September 25, 2020

Justices Take Up Crucial Issue in Wal-Mart Bias Suit

But several justices expressed qualms about how to administer a lawsuit involving as many as 1.5 million women seeking back pay that could amount to billions of dollars.

At issue in Tuesday’s arguments is not whether Wal-Mart, the country’s largest retailer and biggest private employer, discriminated against women who worked there. For now, the question before the justices in the case, Wal-Mart Stores v. Dukes, No. 10-277, is whether hundreds of thousands of female workers have enough in common to join together in a single lawsuit.

The plaintiffs’ theory is that a centralized companywide policy gave local managers too much discretion in pay and promotion decisions, leaving Wal-Mart vulnerable to gender stereotypes. The plaintiffs have presented sworn statements and statistics to support their claim.

Wal-Mart calls that evidence unrepresentative and unreliable. The company says its policies expressly bar discrimination and promote diversity and that the plaintiffs — who worked in 3,400 stores in 170 job classifications — do not have enough in common to warrant class-action treatment.

Justice Anthony M. Kennedy said the theory about how the company discriminated — through a central policy conferring local discretion — was internally inconsistent. “The complaint faces in two directions,” he said.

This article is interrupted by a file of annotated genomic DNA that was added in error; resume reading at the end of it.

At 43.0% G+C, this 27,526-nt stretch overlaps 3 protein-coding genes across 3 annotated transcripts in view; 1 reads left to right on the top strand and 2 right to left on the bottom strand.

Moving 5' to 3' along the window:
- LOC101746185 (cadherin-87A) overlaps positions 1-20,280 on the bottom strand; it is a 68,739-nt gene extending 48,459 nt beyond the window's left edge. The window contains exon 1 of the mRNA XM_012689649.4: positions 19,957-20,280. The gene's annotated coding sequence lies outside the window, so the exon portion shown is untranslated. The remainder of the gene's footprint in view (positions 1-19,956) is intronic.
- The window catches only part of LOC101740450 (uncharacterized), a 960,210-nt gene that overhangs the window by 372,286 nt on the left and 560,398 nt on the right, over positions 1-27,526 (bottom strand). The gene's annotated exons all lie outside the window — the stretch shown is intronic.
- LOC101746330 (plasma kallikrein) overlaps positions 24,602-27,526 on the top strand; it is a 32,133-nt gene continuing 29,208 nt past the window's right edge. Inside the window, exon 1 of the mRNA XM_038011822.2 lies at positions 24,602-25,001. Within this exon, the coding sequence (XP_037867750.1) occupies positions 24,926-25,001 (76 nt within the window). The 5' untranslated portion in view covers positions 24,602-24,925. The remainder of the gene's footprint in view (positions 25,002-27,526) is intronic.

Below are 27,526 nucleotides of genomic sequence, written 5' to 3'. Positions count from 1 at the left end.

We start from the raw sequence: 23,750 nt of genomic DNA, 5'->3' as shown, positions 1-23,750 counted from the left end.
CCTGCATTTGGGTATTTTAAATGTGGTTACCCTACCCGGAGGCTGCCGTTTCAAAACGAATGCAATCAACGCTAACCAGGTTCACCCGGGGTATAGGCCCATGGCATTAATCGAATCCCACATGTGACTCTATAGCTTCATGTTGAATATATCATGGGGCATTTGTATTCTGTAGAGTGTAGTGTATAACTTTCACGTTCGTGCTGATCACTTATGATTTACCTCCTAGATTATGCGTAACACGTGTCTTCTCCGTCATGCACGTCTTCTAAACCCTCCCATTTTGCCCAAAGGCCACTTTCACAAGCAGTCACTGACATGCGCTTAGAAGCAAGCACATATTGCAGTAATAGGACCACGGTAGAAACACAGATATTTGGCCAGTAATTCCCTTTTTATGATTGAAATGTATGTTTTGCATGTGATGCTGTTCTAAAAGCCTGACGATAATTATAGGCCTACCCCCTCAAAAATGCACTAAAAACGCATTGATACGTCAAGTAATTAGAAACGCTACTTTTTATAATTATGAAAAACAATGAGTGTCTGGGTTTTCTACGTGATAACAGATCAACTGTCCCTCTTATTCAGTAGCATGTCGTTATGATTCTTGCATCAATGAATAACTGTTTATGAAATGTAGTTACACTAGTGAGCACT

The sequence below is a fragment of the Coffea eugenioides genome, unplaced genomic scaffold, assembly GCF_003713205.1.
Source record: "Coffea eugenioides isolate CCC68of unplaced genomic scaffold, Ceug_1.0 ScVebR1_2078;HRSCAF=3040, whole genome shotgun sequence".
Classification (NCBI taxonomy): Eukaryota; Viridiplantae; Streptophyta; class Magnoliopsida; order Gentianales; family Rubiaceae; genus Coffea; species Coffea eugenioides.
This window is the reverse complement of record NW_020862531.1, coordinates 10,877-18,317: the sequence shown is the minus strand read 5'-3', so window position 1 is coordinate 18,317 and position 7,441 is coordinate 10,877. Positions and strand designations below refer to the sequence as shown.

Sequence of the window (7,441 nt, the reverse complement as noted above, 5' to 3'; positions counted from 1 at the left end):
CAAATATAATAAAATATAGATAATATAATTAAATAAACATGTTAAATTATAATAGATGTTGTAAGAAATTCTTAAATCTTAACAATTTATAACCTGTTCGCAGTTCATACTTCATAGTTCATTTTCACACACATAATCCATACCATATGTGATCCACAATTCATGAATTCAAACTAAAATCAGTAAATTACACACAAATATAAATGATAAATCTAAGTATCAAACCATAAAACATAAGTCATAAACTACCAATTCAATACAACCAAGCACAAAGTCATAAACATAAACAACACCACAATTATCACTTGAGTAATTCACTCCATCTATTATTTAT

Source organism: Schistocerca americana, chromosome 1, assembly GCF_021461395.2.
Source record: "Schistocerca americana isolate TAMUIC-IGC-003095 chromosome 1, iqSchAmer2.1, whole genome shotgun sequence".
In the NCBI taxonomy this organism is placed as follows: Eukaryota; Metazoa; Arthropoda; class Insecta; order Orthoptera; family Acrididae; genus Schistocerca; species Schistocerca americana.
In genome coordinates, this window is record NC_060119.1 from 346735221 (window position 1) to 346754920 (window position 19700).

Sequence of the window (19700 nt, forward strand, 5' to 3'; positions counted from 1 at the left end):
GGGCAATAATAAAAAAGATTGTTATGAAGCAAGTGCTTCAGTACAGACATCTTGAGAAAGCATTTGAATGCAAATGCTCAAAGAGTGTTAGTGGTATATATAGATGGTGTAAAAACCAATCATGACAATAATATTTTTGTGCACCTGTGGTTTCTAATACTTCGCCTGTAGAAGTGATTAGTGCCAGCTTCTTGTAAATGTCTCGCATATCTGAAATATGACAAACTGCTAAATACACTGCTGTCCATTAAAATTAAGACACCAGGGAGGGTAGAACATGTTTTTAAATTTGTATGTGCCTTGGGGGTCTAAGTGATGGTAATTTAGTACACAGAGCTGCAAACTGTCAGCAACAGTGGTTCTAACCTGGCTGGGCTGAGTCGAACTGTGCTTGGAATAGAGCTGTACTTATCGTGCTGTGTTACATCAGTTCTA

Theodore J. Boutrous Jr., a lawyer for Wal-Mart, echoed that point. “The common policy is one that affects everyone differently, by definition,” he said.

But Justice Stephen G. Breyer said Wal-Mart could be held accountable if it failed to take action in the face of reports of discrimination from its stores. “Should central management under the law have withdrawn some of the discretion to prevent discrimination?” Justice Breyer asked.

Justice Ruth Bader Ginsburg agreed, saying that companies had a responsibility to make sure that women were treated fairly in local workplaces.

There has been no ruling in any court yet on the plaintiffs’ assertions that they were discriminated against. Several justices wondered just how back pay decisions would be made if the case were allowed to go forward and the plaintiffs prevailed.

A lawyer for the plaintiffs, Joseph M. Sellers, said the trial court could rely on statistics culled from databases, which he said were more reliable than the evidence that might be presented in individualized hearings.

Justice Antonin Scalia had a fundamental objection to the proposed hearings. “We must have a pretty bad judicial system,” he said, if judges must rely on statistics rather than individualized proof. “We should use that at jury trials, too,” he said of statistics, sarcastically.

Chief Justice John G. Roberts Jr. asked about some of the statistics at issue. “Is it true,” he asked Mr. Sellers, “that the Wal-Mart pay disparity across the company is less than in the nation?”

Mr. Sellers said that was not the appropriate comparison. “The comparison that’s relevant,” he said, “is men and women and Wal-Mart.”

Article source: http://feeds.nytimes.com/click.phdo?i=b3e1c469e6f047046ab0ba49b17211c0

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